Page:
The beauty of college football is also the problem with college football.
If you have designs on the national championship, you can't have a bad day. You can't have a punt get blocked for a touchdown (or lead to one) and give up a Hail Mary.
You certainly can't have it happen twice in back-to-back games.
But if you are the Wisconsin Badgers that was exactly the fate you dealt yourself by losing in succession to Michigan State and Ohio State. While some are labeling Bret Bielema's team as a bunch of frauds, I think that is rooted more in frustration than reality.
A typical football game has about 150 plays. Each team runs an average of 65 plays on offense, 65 plays on defense, and 20 special teams' plays. In the Wisconsin ‚Äď Michigan State game there were 158 individual plays; in the Wisconsin ‚Äď Ohio State Game there were 160.
Four out of the total 318 plays in two games doomed the Badgers season. That's 0.013 percent of the total plays in those two contests. Take out the blocked punt and Hail Mary in each of the last two weeks and the Badgers are undefeated. Of course you cannot pick and choose which plays to eliminate, but to base an entire team's very existence on a 0.013 percent failure rate is nonsense.
The point of this exercise is not to excuse the glaring mistakes that plagued Bielema and Co. the last two weeks. My point is to try to quell the growing tides of fans that are of the mistaken opinion that that Badgers "stink."
The Badgers don't "stink." They have failed on some key plays, yes. They have had two straight disappointing outcomes, without question. Their failures in those critical times have doomed the lofty expectations of everyone inside the program, and devastated their fans and alumni around the country.
But they don't "stink."
Two consecutive losses notwithstanding, the Wisconsin Badgers football team is still one of the elite programs in the conference, if not the country. Do you mean to tell me that 0.013 percent of the plays that they have run over the last two games have doomed them from the status of "elite" to the status of "barely average?"
That having been said, the unforgiving nature of college football in the FBS is just that: unforgiving. Clearly, there are lines that need to be drawn and Wisconsin falls outside of them by virtue of the heinous mistakes that have cost them those games.
But at least as far as the national championship was concerned, it was going to be an uphill battle anyway.
This weekend, one unbeaten will fall as No. 1 LSU travels to Tuscaloosa to play No. 2 Alabama. If LSU advances, they have to play Western Kentucky (4-4), at Mississippi (2-6), and Arkansas (7-1) before the SEC Championship Game (probably) against South Carolina (although the Gamecocks still have difficult games at Arkansas and at home against Clemson, they hold the head-to-head tiebreaker over Georgia in the SEC East).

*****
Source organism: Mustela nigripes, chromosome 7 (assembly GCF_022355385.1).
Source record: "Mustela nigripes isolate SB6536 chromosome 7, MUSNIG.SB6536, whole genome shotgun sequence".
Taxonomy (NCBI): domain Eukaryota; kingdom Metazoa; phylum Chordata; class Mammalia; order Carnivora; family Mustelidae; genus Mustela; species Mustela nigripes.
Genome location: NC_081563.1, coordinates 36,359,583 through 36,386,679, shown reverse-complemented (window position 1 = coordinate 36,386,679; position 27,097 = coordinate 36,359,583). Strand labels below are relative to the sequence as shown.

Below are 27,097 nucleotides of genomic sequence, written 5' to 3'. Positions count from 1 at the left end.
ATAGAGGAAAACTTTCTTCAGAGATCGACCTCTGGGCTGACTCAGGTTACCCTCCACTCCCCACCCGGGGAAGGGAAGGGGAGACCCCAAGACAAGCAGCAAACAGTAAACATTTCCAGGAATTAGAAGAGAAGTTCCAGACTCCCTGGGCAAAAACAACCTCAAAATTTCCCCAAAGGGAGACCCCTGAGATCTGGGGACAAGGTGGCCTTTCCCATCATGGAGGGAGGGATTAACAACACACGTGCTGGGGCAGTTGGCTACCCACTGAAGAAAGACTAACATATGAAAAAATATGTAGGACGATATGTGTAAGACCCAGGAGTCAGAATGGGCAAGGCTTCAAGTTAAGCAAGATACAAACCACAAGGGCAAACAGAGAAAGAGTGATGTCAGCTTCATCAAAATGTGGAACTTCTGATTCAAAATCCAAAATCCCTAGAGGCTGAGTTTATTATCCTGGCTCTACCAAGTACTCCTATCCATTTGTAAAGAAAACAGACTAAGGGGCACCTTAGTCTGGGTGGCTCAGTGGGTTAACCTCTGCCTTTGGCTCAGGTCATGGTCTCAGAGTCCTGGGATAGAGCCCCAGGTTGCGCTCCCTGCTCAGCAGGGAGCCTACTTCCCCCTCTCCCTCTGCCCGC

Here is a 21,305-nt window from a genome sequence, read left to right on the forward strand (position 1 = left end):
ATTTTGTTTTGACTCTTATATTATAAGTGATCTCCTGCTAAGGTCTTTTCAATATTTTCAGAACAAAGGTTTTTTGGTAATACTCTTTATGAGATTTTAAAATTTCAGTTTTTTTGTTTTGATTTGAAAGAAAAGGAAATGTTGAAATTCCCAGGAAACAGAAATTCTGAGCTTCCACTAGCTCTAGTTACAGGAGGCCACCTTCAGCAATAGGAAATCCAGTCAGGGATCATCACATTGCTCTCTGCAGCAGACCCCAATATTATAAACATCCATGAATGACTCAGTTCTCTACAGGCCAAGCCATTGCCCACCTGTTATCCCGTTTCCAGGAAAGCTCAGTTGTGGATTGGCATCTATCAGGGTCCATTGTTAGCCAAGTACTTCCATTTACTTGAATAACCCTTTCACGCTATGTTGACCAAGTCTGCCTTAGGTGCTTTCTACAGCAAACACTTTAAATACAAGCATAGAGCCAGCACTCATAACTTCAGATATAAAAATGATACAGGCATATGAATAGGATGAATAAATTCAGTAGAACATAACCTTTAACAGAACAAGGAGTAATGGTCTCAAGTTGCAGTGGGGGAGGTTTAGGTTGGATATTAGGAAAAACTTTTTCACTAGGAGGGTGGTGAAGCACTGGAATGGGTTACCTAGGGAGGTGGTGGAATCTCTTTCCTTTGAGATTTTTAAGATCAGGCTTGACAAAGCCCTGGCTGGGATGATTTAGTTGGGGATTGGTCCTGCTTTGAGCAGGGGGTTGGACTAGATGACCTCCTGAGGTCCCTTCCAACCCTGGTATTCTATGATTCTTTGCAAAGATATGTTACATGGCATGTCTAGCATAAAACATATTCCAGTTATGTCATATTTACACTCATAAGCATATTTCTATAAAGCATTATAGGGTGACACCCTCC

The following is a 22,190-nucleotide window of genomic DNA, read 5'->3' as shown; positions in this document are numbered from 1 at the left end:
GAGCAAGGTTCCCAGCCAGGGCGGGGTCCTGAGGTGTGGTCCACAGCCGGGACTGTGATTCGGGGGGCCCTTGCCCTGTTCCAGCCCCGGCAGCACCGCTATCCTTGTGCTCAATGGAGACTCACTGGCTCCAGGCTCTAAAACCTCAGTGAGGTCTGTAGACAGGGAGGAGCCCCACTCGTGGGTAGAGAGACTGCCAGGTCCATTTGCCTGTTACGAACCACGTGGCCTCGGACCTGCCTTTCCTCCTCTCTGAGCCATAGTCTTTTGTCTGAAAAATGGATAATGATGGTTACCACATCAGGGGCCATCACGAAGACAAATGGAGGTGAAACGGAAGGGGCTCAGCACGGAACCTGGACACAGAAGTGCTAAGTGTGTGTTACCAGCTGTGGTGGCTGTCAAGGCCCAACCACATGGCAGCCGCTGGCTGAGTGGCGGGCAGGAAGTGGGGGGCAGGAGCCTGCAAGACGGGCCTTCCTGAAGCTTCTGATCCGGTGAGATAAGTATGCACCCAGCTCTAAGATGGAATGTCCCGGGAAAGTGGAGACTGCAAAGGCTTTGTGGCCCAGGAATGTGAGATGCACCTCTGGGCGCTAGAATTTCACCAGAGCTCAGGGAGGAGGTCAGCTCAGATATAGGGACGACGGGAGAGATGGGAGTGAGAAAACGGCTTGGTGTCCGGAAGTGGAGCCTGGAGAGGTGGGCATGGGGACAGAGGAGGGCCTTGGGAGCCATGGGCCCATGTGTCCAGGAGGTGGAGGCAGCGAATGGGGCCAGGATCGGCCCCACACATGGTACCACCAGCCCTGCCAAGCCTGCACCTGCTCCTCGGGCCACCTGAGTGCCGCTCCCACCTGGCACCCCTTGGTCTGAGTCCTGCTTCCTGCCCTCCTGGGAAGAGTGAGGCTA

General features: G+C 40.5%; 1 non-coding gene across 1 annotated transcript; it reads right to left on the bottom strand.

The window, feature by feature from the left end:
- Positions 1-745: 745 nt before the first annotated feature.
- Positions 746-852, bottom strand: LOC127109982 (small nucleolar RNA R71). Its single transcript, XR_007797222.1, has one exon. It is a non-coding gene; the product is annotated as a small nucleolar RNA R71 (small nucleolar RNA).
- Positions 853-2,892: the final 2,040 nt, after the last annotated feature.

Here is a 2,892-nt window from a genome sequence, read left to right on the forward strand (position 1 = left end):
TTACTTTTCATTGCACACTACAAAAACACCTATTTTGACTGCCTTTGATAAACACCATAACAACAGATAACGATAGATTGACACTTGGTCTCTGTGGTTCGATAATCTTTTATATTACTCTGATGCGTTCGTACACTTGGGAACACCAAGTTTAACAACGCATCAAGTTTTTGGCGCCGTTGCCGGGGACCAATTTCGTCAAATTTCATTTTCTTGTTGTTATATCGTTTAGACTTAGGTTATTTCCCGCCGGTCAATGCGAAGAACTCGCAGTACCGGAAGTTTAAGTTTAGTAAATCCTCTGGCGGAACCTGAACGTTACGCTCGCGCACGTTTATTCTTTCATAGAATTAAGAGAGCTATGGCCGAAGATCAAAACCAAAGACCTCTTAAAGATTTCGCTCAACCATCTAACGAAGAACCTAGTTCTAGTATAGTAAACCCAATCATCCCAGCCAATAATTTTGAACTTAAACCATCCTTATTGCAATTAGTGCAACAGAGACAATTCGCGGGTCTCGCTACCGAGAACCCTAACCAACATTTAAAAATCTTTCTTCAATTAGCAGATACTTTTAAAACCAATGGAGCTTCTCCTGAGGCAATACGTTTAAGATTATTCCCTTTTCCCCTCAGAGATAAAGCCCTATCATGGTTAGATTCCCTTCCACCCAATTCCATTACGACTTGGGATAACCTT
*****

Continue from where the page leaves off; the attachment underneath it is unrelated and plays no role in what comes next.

If Alabama wins, the Crimson Tide would have to get through road games at Mississippi State 4-4), and Auburn (6-3), as well as their home finale against Georgia Southern (7-1 in the FCS) before reaching the SEC Championship.
Obviously all eyes in college football will be on Bryant-Denny Stadium this Saturday night because the winner of this game probably will be playing in the BCS Championship Game January 9 in New Orleans.
Considering that the national champion has come from the SEC in each of the last five years, it is safe to say that their conference champion is the odds-on favorite to be one of the teams selected when the final rankings are released Dec. 4.
As for the other participant in the national championship, Oklahoma State is undefeated with two very difficult games against Kansas State (7-1) and Oklahoma (7-1). Both of those games are in Stillwater, however, with road games at Texas Tech (5-3) and Iowa State (4-4).
Stanford is the other BCS unbeaten, but they were tested by USC last Saturday in a contest that went to triple overtime before the Cardinal prevailed. Quarterback Andrew Luck is a Heisman favorite, with Stanford averaging 49.5 points per game. At 8-0, their BCS hopes rest with their matchup against Oregon (7-1, 5-0 in conference) on Nov. 12. If Stanford can win that game, I doubt they will have any problems with Oregon State (2-6), Cal (4-4), Notre Dame (5-3) or Arizona State (probably) in the Pac-12 Championship Game.